4 Business Loan Alternatives You’ve Never Heard Of

4 Business Loan Alternatives You’ve Never Heard Of

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Getting funding for your business is essential if you want it to succeed. But to get the get the best financing option, you need to know all of your options.

While you probably know about SBA loans, commercial bank loans, online loans, lines of credit, and credit cards, there are specific financing options within and beyond those categories that you might not yet know about.

To give you a better idea of what’s out there, here are some financing options that don’t get enough love.

1. Crowdfunding

Borrowing money or taking on investors can help you build your business, but neither option is ideal. You’ll either need to pay back a debt with interest or give up some of the control in your company to get the capital you need.

With crowdfunding, though, you go straight to your customer base. In exchange for small investments, you typically give them first dibs on your product or service once it launches. Not only is it an excellent way to get cash fast, but your only obligation to your funders is to give them what you were planning on selling to them anyway.

To give you an idea of the potential opportunity, here are some of the most successful crowdfunding campaigns on Kickstarter:

  • Pebble Time smartwatch: Received more than $20 million
  • Coolest Cooler: Backers pledged more than $13 million
  • The world’s best travel jacket: Received more than $9 million

Of course, the majority of crowdfunding campaigns don’t come near to this kind of money. But if you have a solid product or service and the creativity to make a compelling video to showcase it, you’ll have a good chance of getting the money you need.

2. Microloans

If you’re just starting out, you’ll have a hard time getting a small business loan, even if you don’t need a lot of money. Microloans are loans of up to $50,000 — the average is closer to $6,000 — and are typically provided by non-profit organizations.

You’ll typically pay a higher interest rate but, in exchange, the eligibility requirements are much less strict, and there’s usually no collateral requirement. This means you may have an easier time getting approved if your credit isn’t in the best shape.

Also, you may have access to some mentoring from the organization offering the loan — after all, it’s in their best interest to help you succeed.  

One of the more popular microlenders is Kiva. Instead of getting the loan directly from the organization, though, you invite lenders in your community then the Kiva community to lend you money in $25 increments. As you pay back the loan, individual lenders receive their portions back with interest over time.

Microloan by Kiva

Kiva is a non-profit that provides entrepreneurs with 0% interest loans up to $10,000. Kiva loans are Learn More

3. Invoice financing

If you already have customers, but your cash flow is irregular, invoice financing can help you get the money you’re already owed a little bit sooner.

Note that invoice financing is different than invoice factoring, which has you sell your accounts receivable to a lender or other third party at a discount. With invoice financing, you’re simply using your accounts receivable as collateral until you get paid and can pay off the loan.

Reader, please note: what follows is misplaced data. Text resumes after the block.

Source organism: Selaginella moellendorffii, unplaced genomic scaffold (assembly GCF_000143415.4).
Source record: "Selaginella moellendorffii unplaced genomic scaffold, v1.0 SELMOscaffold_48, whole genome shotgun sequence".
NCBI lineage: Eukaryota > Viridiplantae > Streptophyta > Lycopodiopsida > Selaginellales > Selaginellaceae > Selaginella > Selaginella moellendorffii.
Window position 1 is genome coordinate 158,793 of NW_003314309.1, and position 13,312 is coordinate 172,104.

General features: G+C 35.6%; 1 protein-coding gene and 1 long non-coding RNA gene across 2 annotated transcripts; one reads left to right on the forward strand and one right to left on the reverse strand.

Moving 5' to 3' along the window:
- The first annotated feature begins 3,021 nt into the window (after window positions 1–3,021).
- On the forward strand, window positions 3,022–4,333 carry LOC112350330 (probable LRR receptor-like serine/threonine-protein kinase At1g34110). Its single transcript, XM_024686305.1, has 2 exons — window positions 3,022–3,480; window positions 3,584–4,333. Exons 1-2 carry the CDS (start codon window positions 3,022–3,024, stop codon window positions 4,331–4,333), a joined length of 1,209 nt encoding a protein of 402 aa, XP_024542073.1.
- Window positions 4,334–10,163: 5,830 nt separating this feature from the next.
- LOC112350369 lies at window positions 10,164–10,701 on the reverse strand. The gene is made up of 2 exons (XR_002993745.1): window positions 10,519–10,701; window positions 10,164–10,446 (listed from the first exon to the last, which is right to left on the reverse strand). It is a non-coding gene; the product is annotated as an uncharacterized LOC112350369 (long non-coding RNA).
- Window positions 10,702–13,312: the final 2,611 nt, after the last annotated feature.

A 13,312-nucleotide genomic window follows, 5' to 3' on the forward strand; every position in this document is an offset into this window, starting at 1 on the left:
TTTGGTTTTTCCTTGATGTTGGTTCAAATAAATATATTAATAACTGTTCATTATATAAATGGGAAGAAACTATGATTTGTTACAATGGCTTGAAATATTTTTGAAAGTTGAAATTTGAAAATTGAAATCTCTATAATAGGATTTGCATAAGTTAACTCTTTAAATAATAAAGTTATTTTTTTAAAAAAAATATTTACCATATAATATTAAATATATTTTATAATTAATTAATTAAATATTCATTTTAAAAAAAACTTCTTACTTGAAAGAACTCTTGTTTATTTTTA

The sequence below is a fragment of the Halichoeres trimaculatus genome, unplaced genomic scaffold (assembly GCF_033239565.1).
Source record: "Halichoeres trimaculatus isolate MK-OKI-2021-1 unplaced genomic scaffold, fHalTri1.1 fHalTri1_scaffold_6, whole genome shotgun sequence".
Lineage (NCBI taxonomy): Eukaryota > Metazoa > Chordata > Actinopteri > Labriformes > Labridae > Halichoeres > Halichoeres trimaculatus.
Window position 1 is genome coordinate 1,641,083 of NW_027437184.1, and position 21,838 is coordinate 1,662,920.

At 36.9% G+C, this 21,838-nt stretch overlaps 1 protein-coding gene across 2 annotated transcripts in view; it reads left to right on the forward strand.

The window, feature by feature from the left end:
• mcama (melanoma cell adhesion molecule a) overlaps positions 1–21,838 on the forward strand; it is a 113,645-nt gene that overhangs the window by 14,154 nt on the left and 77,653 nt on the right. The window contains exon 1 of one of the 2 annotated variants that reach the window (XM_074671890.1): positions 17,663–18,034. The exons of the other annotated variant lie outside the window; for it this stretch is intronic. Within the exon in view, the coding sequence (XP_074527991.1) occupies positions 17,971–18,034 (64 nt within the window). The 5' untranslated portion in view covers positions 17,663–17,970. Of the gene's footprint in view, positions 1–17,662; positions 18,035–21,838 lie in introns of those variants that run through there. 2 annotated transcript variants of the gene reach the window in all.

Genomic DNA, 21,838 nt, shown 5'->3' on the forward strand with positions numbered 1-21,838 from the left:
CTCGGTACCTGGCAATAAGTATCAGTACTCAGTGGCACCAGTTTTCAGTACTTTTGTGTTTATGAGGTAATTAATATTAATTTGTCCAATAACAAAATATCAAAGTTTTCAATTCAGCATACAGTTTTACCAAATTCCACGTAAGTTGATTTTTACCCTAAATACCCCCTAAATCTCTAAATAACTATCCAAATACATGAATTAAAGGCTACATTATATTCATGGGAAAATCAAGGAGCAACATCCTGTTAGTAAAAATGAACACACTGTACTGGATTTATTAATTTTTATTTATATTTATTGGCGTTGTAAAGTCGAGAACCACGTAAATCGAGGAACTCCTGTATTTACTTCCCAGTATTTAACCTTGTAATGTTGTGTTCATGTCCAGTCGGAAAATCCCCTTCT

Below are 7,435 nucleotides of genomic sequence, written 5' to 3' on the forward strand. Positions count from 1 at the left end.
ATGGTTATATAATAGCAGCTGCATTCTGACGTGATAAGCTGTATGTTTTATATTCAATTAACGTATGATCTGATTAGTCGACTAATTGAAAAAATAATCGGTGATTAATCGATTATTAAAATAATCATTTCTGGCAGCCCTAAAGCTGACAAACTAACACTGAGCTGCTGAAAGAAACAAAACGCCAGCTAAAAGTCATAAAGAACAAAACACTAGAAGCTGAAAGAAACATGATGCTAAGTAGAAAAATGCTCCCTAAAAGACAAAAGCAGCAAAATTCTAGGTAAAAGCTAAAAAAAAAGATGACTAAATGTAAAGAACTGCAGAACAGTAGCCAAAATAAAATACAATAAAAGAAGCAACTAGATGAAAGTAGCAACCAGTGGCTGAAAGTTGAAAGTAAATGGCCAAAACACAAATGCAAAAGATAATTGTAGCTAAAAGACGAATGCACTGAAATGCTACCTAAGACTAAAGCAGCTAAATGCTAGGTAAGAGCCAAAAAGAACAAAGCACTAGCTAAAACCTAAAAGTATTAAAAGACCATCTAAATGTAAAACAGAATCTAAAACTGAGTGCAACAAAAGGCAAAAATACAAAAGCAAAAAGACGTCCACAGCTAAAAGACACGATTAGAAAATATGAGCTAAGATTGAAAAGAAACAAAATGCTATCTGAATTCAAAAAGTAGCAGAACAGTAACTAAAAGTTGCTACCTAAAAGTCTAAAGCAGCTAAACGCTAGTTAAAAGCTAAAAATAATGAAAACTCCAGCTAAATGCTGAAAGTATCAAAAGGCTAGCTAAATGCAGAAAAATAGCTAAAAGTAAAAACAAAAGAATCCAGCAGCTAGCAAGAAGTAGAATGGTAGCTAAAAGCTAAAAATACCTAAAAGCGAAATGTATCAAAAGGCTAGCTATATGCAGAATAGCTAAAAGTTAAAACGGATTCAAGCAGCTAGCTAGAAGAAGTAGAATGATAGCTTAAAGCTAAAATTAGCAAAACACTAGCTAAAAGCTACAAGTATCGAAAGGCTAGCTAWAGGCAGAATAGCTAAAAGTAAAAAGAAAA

You’ll still be responsible for collecting what you’re owed from your customers, and if they don’t pay you back on time or at all, you’ll still be on the hook to pay what you owe.

Invoice financing is a great option if you need money fast and want minimal paperwork. Keep in mind, though, that APRs can range from 15% to 35%, making it best only in emergency situations.

Invoice Financing by Newtek

Procuring financing for business ventures is often challenging for small business owners. From startup phase Learn More

4. Your 401(k) or life insurance policy

Borrowing from your future is generally not a good idea. But if you don’t have any other options, it may be worth considering.

If you have a 401(k) plan, your plan administrator may allow 401(k) loans. You borrow from your account, and as you pay it back, the money goes back into your account over time or all at once when the loan is paid in full.

Keep in mind, though, that you can only borrow up to the greater of $10,000 or 50% of your vested account balance, or $50,000, whichever is less. Also, if you leave your job for any reason, the loan could come due immediately. According to the National Bureau of Economic Research, 86% of 401(k) loan borrowers with an outstanding loan when they leave the company default on their payments.

Another option to consider is a cash-value life insurance policy. If you’ve had the policy for a while and built up enough cash value, you can borrow from it tax-free without needing to surrender the policy as a whole.

While you’re not obligated to pay back the loan, the principal amount plus accrued interest could end up exceeding the cash value and terminating your policy. Also, if you die before you pay it back, the remaining loan balance is deducted from the policy’s death benefit.

Both your 401(k) and cash-value insurance policy can be a great way to get capital for your business. But it’s important to know both the benefits and drawbacks before you go through with it.

The bottom line

There’s no single best way to get funding for your business. Because every business and its owner are different, one may be better for you than for your friends or family members who have also started businesses.

As such, it’s crucial that you take the time to research all of your options, including ones that you might not be familiar with. If anything, the time you spend can help you eliminate certain financing options from the running in favor of more traditional business loans and credit cards.

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